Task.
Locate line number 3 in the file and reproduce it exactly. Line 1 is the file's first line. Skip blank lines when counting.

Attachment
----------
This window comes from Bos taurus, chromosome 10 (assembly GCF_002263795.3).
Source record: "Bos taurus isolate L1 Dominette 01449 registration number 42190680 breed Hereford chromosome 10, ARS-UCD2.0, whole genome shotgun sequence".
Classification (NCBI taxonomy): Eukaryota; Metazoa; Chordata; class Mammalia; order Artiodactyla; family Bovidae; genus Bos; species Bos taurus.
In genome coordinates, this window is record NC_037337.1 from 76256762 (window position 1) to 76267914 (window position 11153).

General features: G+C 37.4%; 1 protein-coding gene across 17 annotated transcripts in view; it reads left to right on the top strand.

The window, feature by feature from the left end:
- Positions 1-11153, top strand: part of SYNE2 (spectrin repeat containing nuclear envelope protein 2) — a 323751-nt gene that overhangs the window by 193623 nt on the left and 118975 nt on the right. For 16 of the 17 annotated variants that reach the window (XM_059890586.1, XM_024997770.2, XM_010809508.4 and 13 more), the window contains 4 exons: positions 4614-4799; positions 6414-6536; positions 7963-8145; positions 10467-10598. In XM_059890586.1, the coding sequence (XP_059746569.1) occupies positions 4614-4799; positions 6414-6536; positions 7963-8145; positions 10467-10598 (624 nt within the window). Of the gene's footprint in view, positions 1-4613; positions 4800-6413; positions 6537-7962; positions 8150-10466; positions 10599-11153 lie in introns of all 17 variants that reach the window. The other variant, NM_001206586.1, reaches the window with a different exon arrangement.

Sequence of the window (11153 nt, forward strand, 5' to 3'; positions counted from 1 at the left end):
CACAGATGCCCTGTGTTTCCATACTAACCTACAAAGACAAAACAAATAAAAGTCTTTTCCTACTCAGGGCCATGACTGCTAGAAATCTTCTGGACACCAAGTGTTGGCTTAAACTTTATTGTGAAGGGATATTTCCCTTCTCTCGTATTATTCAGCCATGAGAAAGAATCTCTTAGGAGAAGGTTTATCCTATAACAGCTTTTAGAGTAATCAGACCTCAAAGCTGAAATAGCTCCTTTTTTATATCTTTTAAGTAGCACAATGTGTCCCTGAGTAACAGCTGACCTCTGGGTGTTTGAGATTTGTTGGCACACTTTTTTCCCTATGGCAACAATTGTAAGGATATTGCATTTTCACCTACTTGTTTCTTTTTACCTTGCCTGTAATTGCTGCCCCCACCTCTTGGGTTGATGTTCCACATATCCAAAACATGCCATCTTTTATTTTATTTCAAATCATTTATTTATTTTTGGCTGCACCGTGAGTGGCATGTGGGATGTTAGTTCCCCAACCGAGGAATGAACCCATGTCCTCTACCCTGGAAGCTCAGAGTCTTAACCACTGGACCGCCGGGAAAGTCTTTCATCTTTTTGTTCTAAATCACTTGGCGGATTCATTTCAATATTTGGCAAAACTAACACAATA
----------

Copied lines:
Classification (NCBI taxonomy): Eukaryota; Metazoa; Chordata; class Mammalia; order Artiodactyla; family Bovidae; genus Bos; species Bos taurus.